UC San Diego News Center


Kyoto Prize Laureate and Evolutionary Biologist Masatoshi Nei to Speak March 18

Free talk at UC San Diego is open to public; local high school students to attend and meet the internationally-renowned scientist

Masatoshi Nei

As part of the annual Kyoto Prize Symposium, world-renowned evolutionary biologist Masatoshi Nei, Ph.D., will speak at the University of California, San Diego on March 18 at 3:30 p.m. in the Price Center West Ballroom on campus. To register for the free talk, which is open to the public, please visit:

Nei is the recipient of the 2013 Kyoto Prize—Japan’s highest private award for global achievement—in “Basic Sciences.” He received the award in recognition of his research on the evolution of biological populations using quantitative analyses of genetic variation and evolutionary time.

As part of the Kyoto Prize Symposium, which is underwritten by the Inamori Foundation of Japan, Nei will visit UC San Diego to share his work with the campus and community members. In addition, UC San Diego will facilitate bringing high school students—many from underserved areas of the region—to campus with the goal of introducing a diverse student body to the university and the possibility of a career in STEM (science, technology, engineering and mathematics) fields.

“UC San Diego is honored to participate once again in the Kyoto Prize Symposium,” said Chancellor Pradeep K. Khosla. “This international platform recognizes scientific progress and cultural advancement, while bringing together some of the world’s top scientists and artists to inspire our future leaders and innovators.”

As part of his talk, Nei will discuss his journey to making groundbreaking discoveries in the field of evolutionary biology and population genetics. With a desire to establish the discipline of evolutionary biology as an exact science based on molecular-level data, Nei developed mathematical theories and analytical methods to gain a quantitative understanding of the evolutionary phenomena. He developed what is now known as “Nei’s Genetic Distance,” which made it possible to estimate how long ago different biological populations branched off from common ancestors. He applied this technique to reinforce the “Out-of-Africa” theory that our human ancestors originated on the African continent and then spread around the globe. His analytical methods have contributed not only to evolutionary biology, but also to a broad range of other academic disciplines including ecology and conservation biology.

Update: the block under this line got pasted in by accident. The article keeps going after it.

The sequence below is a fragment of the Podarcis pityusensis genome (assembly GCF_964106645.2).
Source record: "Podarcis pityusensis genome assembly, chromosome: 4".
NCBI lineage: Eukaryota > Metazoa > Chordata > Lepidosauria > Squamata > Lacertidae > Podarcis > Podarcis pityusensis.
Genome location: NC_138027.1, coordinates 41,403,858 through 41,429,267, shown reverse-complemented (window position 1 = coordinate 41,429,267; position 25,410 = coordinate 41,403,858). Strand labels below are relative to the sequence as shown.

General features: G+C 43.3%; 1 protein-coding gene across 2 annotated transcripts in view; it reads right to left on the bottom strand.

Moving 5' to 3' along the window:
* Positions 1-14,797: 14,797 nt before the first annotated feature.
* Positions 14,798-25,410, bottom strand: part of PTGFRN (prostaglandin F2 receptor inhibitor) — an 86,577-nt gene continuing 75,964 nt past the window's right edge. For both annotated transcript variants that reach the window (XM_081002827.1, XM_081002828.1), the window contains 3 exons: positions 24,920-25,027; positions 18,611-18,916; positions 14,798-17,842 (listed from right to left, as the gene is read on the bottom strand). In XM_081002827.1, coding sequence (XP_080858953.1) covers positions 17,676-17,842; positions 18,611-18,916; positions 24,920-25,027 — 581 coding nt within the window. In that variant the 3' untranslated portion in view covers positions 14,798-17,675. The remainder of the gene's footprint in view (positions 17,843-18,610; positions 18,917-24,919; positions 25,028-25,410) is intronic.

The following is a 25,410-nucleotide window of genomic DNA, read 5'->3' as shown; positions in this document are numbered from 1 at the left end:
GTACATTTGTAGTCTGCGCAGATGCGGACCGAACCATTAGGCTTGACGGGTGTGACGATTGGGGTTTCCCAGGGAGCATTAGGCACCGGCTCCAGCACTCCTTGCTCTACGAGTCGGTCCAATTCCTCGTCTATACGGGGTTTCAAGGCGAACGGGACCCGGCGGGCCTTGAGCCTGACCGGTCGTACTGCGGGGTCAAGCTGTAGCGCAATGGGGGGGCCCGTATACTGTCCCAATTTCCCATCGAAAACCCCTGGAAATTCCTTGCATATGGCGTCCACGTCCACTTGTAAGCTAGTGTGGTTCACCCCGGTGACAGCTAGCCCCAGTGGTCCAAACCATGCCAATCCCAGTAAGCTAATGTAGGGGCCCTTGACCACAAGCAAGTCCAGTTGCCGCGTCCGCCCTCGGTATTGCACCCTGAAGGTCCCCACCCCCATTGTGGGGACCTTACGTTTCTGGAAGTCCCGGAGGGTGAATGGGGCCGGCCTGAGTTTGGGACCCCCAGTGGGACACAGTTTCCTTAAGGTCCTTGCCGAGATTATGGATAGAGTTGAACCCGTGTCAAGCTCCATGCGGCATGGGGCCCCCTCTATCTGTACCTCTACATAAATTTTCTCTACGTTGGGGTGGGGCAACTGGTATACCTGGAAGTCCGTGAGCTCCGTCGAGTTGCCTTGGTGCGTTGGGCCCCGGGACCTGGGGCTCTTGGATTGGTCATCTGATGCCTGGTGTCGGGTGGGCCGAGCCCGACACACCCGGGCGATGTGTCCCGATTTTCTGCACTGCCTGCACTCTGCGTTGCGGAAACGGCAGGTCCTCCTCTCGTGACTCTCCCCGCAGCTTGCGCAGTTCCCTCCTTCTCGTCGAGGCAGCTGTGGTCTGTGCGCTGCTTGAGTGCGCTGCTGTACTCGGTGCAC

“Dr. Nei is one of the giants in the field of evolutionary biology,” said Bill McGinnis, dean of the Division of Biological Sciences who will serve as the master of ceremonies for the lecture. “He is a wide ranging scholar, deeply knowledgeable in many fields, who has creatively applied mathematics and statistical methods to make many novel and important discoveries in the biological sciences. For example, Dr. Nei and his colleagues provided the earliest solid genetic evidence that modern humans migrated out of Africa about 100,000 years ago to populate the rest of the planet.”

Currently, Nei serves as the director of the Institute of Molecular Evolutionary Genetics and the Evan Pugh Professor of Biology at Pennsylvania State University. At 83, he is still working to probe the mysteries of evolution in biological populations, while at the same time providing guidance to budding young researchers.

The presentation is one in the three-part Kyoto Prize Symposium hosted jointly by UC San Diego, the University of San Diego, San Diego State University and Point Loma Nazarene University. In addition to Nei, this year’s Kyoto Prize Laureates include:

  • In “Advanced Technology,” Robert Dennard, an electronics engineer who invented dynamic random access memory (DRAM), which dramatically increased memory storage capabilities in telecommunications and computer technology. He will speak at San Diego State University on March 18 at 10 a.m.
  • In “Arts and Philosophy,” Cecil Taylor, a jazz musician who explored the possibilities of piano improvisation through free jazz. He will present at the University of San Diego on March 19 at 10:30 a.m.

Established by the Inamori Foundation in 1985, the Kyoto Prize strives to honor significant contributions to the scientific, cultural and spiritual betterment of humankind. The president of this nonprofit organization is Kazuo Inamori, founder and chairman emeritus (retired) of Kyocera and KDDI Corporation.

The March 18 talk with Nei will take place in UC San Diego’s Price Center West Ballroom from 3:30-5 p.m. The presentation will be followed by a reception with light refreshments, providing an opportunity for students and other attendees to meet Nei. For more information and to register for the free symposium, please visit

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